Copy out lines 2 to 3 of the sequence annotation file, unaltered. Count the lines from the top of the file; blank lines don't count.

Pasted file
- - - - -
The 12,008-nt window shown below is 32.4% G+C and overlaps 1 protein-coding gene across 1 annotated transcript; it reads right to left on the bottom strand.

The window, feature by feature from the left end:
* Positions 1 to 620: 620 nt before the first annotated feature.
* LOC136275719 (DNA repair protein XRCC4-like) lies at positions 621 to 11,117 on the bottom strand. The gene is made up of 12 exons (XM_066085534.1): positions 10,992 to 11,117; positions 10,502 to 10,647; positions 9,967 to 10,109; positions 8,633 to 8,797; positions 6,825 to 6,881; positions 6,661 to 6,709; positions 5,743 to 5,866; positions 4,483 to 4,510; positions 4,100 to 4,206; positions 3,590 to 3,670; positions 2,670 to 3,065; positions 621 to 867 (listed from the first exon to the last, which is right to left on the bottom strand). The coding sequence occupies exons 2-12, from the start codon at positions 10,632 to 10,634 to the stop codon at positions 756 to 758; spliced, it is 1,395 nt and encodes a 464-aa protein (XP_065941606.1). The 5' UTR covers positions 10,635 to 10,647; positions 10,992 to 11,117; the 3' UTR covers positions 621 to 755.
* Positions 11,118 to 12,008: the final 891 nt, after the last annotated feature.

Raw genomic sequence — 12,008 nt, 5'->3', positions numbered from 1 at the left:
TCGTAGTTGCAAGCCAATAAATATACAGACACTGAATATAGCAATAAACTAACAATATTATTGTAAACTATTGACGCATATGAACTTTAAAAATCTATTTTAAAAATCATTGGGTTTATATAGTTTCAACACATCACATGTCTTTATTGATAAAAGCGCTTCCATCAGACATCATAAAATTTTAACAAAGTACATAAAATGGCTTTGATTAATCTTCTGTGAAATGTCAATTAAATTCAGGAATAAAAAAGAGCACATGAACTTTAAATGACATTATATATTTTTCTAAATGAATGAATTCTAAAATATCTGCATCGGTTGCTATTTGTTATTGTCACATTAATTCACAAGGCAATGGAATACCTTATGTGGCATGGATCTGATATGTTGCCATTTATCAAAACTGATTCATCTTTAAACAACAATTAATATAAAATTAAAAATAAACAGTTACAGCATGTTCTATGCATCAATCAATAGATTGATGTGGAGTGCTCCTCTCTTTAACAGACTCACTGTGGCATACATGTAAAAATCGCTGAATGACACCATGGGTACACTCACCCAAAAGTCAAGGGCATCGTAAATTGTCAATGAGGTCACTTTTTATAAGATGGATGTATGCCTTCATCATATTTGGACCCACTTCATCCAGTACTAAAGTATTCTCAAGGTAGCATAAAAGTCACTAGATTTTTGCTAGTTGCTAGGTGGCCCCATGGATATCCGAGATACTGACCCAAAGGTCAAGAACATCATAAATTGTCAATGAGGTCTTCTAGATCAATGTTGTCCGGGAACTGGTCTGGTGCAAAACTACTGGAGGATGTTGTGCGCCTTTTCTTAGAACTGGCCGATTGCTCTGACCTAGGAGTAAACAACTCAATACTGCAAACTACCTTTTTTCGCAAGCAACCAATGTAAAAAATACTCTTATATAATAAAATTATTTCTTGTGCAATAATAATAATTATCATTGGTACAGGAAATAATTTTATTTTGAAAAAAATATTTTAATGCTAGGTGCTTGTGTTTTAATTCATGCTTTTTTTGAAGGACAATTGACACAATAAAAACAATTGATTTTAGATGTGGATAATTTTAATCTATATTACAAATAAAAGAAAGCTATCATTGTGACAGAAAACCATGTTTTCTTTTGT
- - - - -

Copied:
The window, feature by feature from the left end:
* Positions 1 to 620: 620 nt before the first annotated feature.